Who hasn’t heard about the big generation debates of Gen Y, Gen X, Baby boomers…they are certainly hot topics over here in Australia. But now Generation Z – born between 1994 and 2010 – is coming on the scene. They are also known as Post-Millennials, Plurals or Homeland Generation. The oldest members of this demographic have or are about to finish university. Most likely they are the young kids in their first jobs serving you at the local fast food store or coffee shop. By 2020 they are expected to make up 20% of the global workforce.
So what makes Generation Z tick and what do I have to know as their future leader? They have a native attachment to technology as they grew up with the internet pretty much all their live. But it is not just about tech tools. Generation Z values collaboration, career direction and adding value just as much.
A study from Society of Human Resource Management (2016) states that 77% expect to work harder than previous generation. As a generation that grew up during the global financial crisis (2007-2008) they have seen parents and neighbours loosing their jobs and perhaps even all their belongings. Such events are life forming and lead to a strong work ethic.
The above mentioned study also states that 55% are interested in starting their own business. In Africa, Central Europe and Eastern Europe this number is close to 75%. It is refreshing to see so much independence and self-starter spirit.
Interestingly despite all the technology hype 74% of Gen Z workers prefer to communicate in person with colleagues. It is good to know that after all they are not that much different to other generations.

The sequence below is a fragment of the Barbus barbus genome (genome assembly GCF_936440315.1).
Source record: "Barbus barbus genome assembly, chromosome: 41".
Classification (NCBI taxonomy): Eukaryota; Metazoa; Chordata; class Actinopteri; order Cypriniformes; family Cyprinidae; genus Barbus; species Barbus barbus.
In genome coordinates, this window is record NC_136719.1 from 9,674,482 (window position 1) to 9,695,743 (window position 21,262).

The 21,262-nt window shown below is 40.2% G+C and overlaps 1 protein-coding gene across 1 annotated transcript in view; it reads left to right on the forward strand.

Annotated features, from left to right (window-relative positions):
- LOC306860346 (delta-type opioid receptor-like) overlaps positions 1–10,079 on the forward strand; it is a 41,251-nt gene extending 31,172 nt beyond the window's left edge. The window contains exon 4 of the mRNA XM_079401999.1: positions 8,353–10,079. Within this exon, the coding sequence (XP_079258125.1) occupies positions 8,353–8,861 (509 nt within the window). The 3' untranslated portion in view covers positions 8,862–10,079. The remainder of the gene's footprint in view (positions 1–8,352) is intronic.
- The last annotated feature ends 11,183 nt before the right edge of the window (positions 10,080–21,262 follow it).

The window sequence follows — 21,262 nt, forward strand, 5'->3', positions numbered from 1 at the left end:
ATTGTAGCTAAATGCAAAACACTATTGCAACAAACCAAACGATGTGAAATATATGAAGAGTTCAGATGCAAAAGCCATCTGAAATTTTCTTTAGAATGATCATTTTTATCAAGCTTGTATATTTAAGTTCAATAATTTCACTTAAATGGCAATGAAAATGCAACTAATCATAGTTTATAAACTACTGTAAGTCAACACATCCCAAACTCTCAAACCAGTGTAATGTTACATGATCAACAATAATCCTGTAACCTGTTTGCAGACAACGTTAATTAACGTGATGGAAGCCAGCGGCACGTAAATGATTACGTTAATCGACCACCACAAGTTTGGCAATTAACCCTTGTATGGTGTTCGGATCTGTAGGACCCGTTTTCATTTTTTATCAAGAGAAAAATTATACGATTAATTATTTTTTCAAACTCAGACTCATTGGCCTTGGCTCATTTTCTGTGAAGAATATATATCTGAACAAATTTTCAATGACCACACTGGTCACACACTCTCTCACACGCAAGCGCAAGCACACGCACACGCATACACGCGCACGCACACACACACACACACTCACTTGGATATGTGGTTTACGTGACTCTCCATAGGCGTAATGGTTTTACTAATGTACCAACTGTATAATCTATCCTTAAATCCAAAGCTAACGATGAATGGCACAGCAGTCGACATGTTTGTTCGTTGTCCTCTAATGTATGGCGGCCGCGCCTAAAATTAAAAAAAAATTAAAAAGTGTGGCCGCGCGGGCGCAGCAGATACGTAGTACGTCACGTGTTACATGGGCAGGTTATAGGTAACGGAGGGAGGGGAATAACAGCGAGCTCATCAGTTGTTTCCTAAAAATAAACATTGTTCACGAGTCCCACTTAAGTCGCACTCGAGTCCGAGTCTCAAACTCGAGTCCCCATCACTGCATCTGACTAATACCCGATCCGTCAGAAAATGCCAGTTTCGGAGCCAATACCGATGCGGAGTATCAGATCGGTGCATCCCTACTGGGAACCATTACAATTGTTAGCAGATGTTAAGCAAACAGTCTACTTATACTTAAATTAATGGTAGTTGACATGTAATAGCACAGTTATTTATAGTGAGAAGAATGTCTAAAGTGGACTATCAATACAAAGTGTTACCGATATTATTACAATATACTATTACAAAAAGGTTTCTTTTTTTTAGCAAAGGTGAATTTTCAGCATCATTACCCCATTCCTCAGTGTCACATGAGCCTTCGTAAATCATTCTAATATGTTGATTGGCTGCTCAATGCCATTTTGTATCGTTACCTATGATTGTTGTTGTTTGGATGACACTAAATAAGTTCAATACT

According to The Daily Telegraph, Generation Z is cautious with money and wants to make the world a better place. They have role models like Malala Yousafzai, the Pakistani education activist, who survived after being shot by the Taliban. She became the world’s youngest ever Nobel Prize recipient.
I am quite excited about Generation Z arriving. To learn more about them I have just signed up for a mentoring program with my local university QUT. The program is aimed at undergraduate students and the idea is to match them with experienced professionals to help guide them into the workforce. There is also some benefits for the mentors. Besides getting to know Generation Z (which unless you have a family member, you normally would not form close relationship with), it is also a good way to keep up to date on what is happening in university today and topics that are being discussed. I am certainly excited about Generation Z arriving on the scene.
What is your experience been with Generation Z?